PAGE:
Hans Goerth

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Hans Goerth
Born Unknown
Died Unknown
Allegiance Germany
Service/branch Marinefliegerkorps (German Naval Air Service)
Rank Vizeflugmeister
Unit Kusta III
Marine Feld Jasta I
Marine Feld Jasta III
Awards Landfliegerabzeichen
Ehrenpreis
Iron Cross First Class
Other work Flew with Kampfgeschwader Sachsenberg in 1919

Vizeflugmeister Hans Goerth was a World War I German flying ace credited with seven confirmed aerial victories. He was the top ace of Marine Feld Jasta III (MFJ III) of the German Naval Air Service, and was one of the few aces allowed to fly the Fokker E.V monoplane. Goerth received the Iron Cross First Class and other awards for his service. After the war, in 1919, the pilot participated in Kampfgeschwader Sachsenberg, commanded by fellow World War I ace Gotthard Sachsenberg.

Early military career[edit]

German roundel 1918

Hans Goerth initially served in Kusta III. He was then with Marine Feld Jasta I from 26 February 1918 until 21 June 1918, after which he transferred to Marine Feld Jasta III, which was formed that month. He remained in Marine Feld Jasta III until the end of the war.[1][2][3][4] Goerth was credited with seven aerial victories.[1][5][6] Marine Feld Jasta III, established at the Jabbeke aerodrome on 23 June 1918, was commanded by Leutnant der Reserve der Matrosenartillerie (MA-naval artillery) Gustav Brockhoff, who had at least four confirmed victories during World War I. MFJ III remained at Jabbeke airfield, also referred to as Varsenare or Snellegem, until retreat in early October 1918.[1][6][7] With seven confirmed victories, Hans Goerth was the top ace of MFJ III.[7][8]

Goerth earned his first two victories while flying an Albatros D.Va with serial number 7167/18.[1] The first plane, Airco de Havilland DH.4 (A8013), was shot down over Mariakerke, Belgium on 30 June 1918.[5] Serjeant Mechanic Edwin Edward Hunnisett of the No. 217 Squadron of the Royal Air Force died in that conflict.[9][10][11] Goerth's second victory was an Airco DH.9 that was taken down over Nieuwpoort, West Flanders, Belgium on 7 July 1918.[1][5] Lieutenant J. R. Harington and Second Lieutenant Cyril Ivor Bray were the aviators in the DH.9.[2][3] Both men from No. 206 Squadron of the Royal Air Force were buried in adjacent graves at Anzac Cemetery in Sailly-sur-la-Lys, Pas-de-Calais, France.[12]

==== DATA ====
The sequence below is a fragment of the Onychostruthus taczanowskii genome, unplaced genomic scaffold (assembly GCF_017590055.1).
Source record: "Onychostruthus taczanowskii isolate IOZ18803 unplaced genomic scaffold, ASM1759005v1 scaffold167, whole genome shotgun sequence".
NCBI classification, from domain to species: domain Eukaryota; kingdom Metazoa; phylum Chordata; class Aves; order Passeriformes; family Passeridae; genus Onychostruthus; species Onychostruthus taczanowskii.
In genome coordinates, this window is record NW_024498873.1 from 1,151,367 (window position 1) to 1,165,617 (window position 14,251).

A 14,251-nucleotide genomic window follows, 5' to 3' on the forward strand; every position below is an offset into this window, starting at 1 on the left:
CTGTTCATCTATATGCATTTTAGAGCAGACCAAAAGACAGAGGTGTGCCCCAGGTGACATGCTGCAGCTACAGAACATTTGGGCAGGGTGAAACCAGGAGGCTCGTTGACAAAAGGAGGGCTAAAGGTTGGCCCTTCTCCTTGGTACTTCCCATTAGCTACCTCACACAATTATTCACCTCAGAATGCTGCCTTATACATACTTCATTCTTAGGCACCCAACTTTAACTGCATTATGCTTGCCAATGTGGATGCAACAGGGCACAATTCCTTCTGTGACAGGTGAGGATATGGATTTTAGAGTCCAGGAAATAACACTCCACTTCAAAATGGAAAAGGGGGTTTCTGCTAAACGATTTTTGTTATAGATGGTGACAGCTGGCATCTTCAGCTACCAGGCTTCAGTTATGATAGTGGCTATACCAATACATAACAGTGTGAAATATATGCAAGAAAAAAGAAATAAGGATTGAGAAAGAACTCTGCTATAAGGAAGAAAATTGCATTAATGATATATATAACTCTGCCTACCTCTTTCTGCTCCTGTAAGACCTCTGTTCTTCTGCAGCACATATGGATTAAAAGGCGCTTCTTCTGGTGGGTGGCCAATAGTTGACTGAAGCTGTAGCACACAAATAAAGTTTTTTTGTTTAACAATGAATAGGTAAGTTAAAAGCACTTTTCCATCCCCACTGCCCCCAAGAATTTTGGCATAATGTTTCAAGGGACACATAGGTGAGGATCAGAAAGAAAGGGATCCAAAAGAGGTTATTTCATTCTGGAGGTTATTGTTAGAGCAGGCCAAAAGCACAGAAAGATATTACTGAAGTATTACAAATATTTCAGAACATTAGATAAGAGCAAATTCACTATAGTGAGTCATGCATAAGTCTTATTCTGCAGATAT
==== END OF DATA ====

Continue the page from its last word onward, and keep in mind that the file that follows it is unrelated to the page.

On 16 July 1918, over Zevekote, West Flanders, Belgium, Goerth shot down DH.4 (A7868) piloted by British flying ace Lieutenant Lionel Arthur Ashfield of the No. 202 Squadron of the 61st wing of the Royal Air Force.[1][5][13][14] That combat triumph also claimed the life of Irish Lieutenant Maurice Graham English.[6][15][16] Goerth's fourth victory took place west of Handzame, West Flanders on 30 August 1918, when he shot down Sopwith Camel (D9482) of the No. 65 Squadron of the Royal Air Force from his Fokker D.VII (Albatros) with serial number 838/18.[1][5] The aviator in the Camel was Second Lieutenant Henry George Pike. He died in the encounter and is represented on the Arras Flying Services Memorial at the Faubourg d'Amiens Cemetery.[2][3][17][18] Pike is also commemorated at Wandsworth Cemetery in Wandsworth, Greater London, England.[19]

Goerth's remaining victories were from D.VII aircraft as well. On the 16th of September, Goerth shot down Sopwith Camel (B7271) over Zerkegem, West Flanders.[5] Second Lieutenant Edward Burleigh Markquick of the No. 210 Squadron died in that confrontation and is commemorated on the Arras Flying Services Memorial.[2][3][20] Goerth's final two victories (sixth and seventh) both occurred on 1 October 1918.[1][5] During aerial combat, he first shot down a DH.9 from No. 108 Squadron south of Houthulst, West Flanders and, twenty-five minutes later, a Sopwith Camel from No. 210 Squadron south of Handzame.[1][2][3][5] That day Goerth was piloting a Fokker D.VII marked with a black heart on a white band.[1] Hans Goerth received the Landfliegerabzeichen on 22 May 1918 and the Ehrenrpreis on 28 July 1918.[4] The ace was promoted to Vizeflugmeister in September 1918 and he was the recipient of the Iron Cross First Class.[2][3]

Later military career[edit]